Norb likes FreeCell a lot. Some might call him an addict - though I doubt he would. In the past two months, Norb's played 1,200 games. His win record is 20 in a row; his loss record is 8. This is on his current solitaire.
A few months ago, that old Dell hard drive gave up the ghost and a previous 36 consecutive win record was lost forever. My uncles furnished a new computer and with it came a new solitaire program and a new scoreboard.
"I wasn't comfortable with it," said Norb. "I did it. I didn't win as often. The other [solitaire game] kind of baffled me."
My cousin, a computer engineer, was ordered by the family to retrieve a copy of the original Windows FreeCell and install it on Grandpa's Windows 7-powered computer. Norb needed his fix.
FreeCell is, at its core, a game about order. All the cards in a deck are dealt into 8 piles facing upward. The goal is to organize the deck by suit from Ace to King in the four foundation piles. One card can be stored at any time in the four cell piles and groups of cards can be moved to columns in which the bottom card aligns sequentially.
An expert player is an expert organizer. They know, far in advance, where things fit. The basic gist is like organizing a filing cabinet, managing a bank statement or storing hundreds of reams of paper in a printer's warehouse.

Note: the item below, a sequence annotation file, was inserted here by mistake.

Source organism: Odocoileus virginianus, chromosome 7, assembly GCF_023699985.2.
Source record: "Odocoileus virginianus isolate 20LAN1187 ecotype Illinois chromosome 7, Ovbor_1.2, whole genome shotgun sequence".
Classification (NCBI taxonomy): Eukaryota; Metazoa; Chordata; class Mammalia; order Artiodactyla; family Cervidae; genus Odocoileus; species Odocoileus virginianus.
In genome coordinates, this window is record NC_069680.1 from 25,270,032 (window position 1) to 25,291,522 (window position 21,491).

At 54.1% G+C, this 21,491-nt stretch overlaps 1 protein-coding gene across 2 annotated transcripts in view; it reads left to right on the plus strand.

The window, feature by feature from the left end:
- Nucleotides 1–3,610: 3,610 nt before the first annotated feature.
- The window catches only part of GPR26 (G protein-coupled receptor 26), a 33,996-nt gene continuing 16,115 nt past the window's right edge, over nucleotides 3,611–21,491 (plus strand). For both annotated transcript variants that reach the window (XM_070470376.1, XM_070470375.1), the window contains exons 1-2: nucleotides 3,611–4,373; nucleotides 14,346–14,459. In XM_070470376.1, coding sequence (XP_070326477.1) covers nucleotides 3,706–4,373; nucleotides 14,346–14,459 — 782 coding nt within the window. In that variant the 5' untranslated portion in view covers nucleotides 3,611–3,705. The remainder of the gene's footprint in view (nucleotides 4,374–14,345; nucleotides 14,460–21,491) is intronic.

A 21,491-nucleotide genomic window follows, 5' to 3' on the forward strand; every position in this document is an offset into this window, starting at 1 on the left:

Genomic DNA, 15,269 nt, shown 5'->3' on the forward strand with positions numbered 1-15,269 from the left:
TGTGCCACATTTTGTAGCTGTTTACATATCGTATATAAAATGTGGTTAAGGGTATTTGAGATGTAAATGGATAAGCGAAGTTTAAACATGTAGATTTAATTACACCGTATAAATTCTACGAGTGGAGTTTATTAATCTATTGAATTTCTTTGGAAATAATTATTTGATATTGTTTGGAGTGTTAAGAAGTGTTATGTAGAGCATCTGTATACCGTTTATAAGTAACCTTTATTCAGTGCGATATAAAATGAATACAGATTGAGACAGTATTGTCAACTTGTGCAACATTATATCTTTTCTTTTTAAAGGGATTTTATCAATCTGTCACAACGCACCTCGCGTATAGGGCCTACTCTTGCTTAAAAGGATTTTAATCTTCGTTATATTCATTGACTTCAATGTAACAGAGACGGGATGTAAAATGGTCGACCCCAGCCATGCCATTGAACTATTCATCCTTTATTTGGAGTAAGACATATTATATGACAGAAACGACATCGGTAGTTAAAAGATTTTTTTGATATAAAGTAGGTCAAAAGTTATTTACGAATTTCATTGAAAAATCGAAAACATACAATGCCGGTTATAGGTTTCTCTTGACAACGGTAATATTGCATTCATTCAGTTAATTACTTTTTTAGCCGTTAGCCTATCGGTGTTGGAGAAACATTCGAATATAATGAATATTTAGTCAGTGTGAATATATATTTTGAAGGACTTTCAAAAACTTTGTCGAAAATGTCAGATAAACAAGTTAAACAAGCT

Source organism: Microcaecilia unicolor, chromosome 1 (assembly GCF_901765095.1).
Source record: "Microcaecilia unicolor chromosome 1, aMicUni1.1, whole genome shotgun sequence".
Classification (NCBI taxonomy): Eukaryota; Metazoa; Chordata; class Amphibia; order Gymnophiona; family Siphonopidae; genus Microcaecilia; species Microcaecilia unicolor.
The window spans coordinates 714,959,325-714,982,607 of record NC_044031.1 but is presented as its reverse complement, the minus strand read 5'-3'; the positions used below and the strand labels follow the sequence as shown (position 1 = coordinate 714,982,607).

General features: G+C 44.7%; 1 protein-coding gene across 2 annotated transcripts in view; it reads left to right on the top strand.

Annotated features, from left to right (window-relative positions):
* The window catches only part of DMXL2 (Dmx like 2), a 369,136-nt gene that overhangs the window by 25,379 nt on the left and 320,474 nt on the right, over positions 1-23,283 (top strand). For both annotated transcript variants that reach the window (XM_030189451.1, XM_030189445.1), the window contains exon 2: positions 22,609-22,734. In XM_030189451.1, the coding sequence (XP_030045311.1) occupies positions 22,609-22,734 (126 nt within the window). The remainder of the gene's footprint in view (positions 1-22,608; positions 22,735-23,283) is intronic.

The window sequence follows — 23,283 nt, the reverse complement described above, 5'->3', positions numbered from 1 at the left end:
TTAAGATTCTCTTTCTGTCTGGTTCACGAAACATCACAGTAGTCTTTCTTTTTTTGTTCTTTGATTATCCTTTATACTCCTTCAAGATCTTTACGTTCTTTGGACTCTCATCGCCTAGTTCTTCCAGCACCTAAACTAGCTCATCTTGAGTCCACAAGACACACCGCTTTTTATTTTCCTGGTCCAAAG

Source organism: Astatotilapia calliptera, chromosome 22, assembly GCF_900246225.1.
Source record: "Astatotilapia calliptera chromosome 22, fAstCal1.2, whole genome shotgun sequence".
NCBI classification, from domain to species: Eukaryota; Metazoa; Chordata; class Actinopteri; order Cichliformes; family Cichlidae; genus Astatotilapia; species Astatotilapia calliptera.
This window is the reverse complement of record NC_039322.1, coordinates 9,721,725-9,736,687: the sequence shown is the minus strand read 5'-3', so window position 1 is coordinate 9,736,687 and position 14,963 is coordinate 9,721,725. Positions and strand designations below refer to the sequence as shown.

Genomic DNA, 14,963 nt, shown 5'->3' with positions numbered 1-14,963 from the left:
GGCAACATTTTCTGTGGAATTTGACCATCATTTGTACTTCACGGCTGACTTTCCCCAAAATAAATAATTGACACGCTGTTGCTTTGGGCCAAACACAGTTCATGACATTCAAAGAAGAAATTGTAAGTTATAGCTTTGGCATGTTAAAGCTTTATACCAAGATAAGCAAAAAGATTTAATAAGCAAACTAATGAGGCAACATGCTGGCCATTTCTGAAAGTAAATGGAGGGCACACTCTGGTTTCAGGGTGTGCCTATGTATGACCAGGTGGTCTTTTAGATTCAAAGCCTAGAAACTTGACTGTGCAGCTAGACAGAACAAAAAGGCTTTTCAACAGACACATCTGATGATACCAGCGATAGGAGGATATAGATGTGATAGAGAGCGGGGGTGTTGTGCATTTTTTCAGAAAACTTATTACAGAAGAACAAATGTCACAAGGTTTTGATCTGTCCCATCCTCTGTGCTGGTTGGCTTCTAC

For Norb and FreeCell, there have been good patches and bad, but hard work pays off more often than not. In a game like FreeCell, there is always a chance for success if you practice organizing everything, putting things in the right place, leaving room to adjust on the fly.
"When I started our [print] business, it was something I knew very well. I did it for 15,
16 years before I started my own business. And you need to have a complete knowledge
of what you're going to do," said Norb.
My grandpa hasn't always been the best FreeCell player, but he's certainly close now. His movements with the mouse resemble a champion first-person shooter player. I recently asked my cousin how he felt about having to find and install the original FreeCell for my grandfather. He thought the chore was funny at first, but after seeing my grandpa play, he understood.